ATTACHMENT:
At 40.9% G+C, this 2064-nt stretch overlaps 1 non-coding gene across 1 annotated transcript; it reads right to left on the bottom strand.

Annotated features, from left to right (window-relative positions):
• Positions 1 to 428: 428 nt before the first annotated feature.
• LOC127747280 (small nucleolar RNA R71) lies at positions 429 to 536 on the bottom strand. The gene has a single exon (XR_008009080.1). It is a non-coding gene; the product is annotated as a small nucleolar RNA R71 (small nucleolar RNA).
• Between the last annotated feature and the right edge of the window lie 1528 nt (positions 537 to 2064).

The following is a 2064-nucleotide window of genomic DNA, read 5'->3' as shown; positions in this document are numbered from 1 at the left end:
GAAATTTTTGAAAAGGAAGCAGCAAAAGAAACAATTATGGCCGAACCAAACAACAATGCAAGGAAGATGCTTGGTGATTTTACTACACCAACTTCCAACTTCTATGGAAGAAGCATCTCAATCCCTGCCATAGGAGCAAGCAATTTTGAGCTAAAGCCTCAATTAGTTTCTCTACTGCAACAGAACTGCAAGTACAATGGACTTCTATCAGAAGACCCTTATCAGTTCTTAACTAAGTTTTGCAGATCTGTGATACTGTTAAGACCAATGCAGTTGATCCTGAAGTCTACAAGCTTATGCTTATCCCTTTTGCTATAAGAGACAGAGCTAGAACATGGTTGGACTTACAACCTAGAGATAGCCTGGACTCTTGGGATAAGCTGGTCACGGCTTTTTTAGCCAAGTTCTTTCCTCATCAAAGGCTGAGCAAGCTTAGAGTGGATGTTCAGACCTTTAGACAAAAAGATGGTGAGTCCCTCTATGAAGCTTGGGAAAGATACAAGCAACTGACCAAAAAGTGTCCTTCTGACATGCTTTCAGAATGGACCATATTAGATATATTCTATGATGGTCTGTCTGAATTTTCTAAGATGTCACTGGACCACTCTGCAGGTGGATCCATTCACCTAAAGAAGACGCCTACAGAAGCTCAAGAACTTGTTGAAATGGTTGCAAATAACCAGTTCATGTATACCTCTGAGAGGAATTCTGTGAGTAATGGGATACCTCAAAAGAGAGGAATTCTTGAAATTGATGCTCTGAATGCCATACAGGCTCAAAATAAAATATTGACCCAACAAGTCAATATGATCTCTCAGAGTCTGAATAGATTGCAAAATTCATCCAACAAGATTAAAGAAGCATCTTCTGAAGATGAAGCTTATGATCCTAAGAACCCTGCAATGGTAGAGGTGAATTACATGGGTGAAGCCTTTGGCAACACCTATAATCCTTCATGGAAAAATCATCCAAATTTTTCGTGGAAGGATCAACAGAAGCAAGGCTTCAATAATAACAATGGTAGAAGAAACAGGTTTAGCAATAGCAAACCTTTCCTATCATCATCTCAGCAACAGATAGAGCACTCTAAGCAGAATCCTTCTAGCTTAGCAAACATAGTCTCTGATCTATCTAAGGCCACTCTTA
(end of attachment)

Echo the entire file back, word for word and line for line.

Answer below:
At 40.9% G+C, this 2064-nt stretch overlaps 1 non-coding gene across 1 annotated transcript; it reads right to left on the bottom strand.

Annotated features, from left to right (window-relative positions):
• Positions 1 to 428: 428 nt before the first annotated feature.
• LOC127747280 (small nucleolar RNA R71) lies at positions 429 to 536 on the bottom strand. The gene has a single exon (XR_008009080.1). It is a non-coding gene; the product is annotated as a small nucleolar RNA R71 (small nucleolar RNA).
• Between the last annotated feature and the right edge of the window lie 1528 nt (positions 537 to 2064).

The following is a 2064-nucleotide window of genomic DNA, read 5'->3' as shown; positions in this document are numbered from 1 at the left end:
GAAATTTTTGAAAAGGAAGCAGCAAAAGAAACAATTATGGCCGAACCAAACAACAATGCAAGGAAGATGCTTGGTGATTTTACTACACCAACTTCCAACTTCTATGGAAGAAGCATCTCAATCCCTGCCATAGGAGCAAGCAATTTTGAGCTAAAGCCTCAATTAGTTTCTCTACTGCAACAGAACTGCAAGTACAATGGACTTCTATCAGAAGACCCTTATCAGTTCTTAACTAAGTTTTGCAGATCTGTGATACTGTTAAGACCAATGCAGTTGATCCTGAAGTCTACAAGCTTATGCTTATCCCTTTTGCTATAAGAGACAGAGCTAGAACATGGTTGGACTTACAACCTAGAGATAGCCTGGACTCTTGGGATAAGCTGGTCACGGCTTTTTTAGCCAAGTTCTTTCCTCATCAAAGGCTGAGCAAGCTTAGAGTGGATGTTCAGACCTTTAGACAAAAAGATGGTGAGTCCCTCTATGAAGCTTGGGAAAGATACAAGCAACTGACCAAAAAGTGTCCTTCTGACATGCTTTCAGAATGGACCATATTAGATATATTCTATGATGGTCTGTCTGAATTTTCTAAGATGTCACTGGACCACTCTGCAGGTGGATCCATTCACCTAAAGAAGACGCCTACAGAAGCTCAAGAACTTGTTGAAATGGTTGCAAATAACCAGTTCATGTATACCTCTGAGAGGAATTCTGTGAGTAATGGGATACCTCAAAAGAGAGGAATTCTTGAAATTGATGCTCTGAATGCCATACAGGCTCAAAATAAAATATTGACCCAACAAGTCAATATGATCTCTCAGAGTCTGAATAGATTGCAAAATTCATCCAACAAGATTAAAGAAGCATCTTCTGAAGATGAAGCTTATGATCCTAAGAACCCTGCAATGGTAGAGGTGAATTACATGGGTGAAGCCTTTGGCAACACCTATAATCCTTCATGGAAAAATCATCCAAATTTTTCGTGGAAGGATCAACAGAAGCAAGGCTTCAATAATAACAATGGTAGAAGAAACAGGTTTAGCAATAGCAAACCTTTCCTATCATCATCTCAGCAACAGATAGAGCACTCTAAGCAGAATCCTTCTAGCTTAGCAAACATAGTCTCTGATCTATCTAAGGCCACTCTTA